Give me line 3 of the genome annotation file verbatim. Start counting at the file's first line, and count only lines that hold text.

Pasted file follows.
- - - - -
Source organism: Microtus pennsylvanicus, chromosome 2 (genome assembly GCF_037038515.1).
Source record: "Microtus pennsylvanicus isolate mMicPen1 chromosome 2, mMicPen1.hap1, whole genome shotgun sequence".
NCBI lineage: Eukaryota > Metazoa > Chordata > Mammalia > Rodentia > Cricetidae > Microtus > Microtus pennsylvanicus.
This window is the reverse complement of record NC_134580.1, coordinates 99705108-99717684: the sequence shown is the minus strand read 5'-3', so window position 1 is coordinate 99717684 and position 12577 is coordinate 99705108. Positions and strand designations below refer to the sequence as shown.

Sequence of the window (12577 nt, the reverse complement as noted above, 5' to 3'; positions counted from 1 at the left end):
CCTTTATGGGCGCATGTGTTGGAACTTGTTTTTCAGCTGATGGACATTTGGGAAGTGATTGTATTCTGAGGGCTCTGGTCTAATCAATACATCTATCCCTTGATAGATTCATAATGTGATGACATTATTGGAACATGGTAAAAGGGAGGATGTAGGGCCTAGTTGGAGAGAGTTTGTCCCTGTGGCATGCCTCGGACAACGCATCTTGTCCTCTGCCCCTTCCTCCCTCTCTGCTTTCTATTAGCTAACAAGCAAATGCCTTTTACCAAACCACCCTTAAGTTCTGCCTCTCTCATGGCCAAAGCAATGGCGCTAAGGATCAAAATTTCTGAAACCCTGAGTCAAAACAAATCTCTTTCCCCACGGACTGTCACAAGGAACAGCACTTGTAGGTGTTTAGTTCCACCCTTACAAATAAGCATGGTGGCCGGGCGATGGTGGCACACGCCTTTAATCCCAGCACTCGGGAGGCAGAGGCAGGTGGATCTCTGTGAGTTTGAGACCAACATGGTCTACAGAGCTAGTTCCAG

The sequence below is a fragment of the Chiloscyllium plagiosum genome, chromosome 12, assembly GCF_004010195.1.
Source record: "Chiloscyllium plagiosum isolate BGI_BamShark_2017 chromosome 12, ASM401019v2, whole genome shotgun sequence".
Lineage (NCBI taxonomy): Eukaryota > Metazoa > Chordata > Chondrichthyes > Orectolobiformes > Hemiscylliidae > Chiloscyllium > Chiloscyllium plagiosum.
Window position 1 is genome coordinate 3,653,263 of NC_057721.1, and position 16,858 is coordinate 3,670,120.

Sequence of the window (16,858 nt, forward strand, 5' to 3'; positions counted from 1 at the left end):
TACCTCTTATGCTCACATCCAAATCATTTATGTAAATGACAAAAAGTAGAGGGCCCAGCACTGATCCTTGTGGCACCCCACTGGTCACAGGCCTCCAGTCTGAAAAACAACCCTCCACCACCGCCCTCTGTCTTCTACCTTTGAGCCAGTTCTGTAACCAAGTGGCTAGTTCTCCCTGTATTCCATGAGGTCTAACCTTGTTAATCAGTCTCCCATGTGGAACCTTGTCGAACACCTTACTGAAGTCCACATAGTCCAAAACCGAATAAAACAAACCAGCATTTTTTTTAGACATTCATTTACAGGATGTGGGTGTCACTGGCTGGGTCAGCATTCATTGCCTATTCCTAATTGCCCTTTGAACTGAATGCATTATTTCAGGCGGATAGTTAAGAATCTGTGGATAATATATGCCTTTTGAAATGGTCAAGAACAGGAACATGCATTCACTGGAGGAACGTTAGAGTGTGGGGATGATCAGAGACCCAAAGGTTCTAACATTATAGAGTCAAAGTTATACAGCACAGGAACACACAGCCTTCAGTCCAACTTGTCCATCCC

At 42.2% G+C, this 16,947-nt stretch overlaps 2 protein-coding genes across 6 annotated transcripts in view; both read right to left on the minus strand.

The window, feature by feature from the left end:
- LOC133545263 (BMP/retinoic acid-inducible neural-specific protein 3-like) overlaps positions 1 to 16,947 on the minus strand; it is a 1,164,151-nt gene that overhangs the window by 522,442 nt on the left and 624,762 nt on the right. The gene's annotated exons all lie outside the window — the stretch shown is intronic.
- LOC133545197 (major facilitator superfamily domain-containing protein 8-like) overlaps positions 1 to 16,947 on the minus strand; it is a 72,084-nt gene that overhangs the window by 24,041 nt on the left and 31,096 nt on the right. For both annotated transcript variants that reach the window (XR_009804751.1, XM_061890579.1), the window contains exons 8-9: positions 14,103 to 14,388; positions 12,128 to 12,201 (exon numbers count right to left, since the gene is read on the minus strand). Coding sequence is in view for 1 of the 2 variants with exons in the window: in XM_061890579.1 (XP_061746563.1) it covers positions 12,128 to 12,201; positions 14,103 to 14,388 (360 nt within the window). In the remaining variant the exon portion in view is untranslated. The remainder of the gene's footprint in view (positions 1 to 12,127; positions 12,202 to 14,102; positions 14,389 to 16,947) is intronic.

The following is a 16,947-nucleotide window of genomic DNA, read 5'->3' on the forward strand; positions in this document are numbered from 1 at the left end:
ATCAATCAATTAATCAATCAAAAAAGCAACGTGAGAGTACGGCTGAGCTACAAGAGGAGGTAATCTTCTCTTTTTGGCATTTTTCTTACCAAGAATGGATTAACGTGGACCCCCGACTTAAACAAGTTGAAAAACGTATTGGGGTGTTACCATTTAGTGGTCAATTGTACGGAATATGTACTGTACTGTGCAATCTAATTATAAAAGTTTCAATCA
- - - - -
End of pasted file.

NCBI lineage: Eukaryota > Metazoa > Chordata > Mammalia > Rodentia > Cricetidae > Microtus > Microtus pennsylvanicus.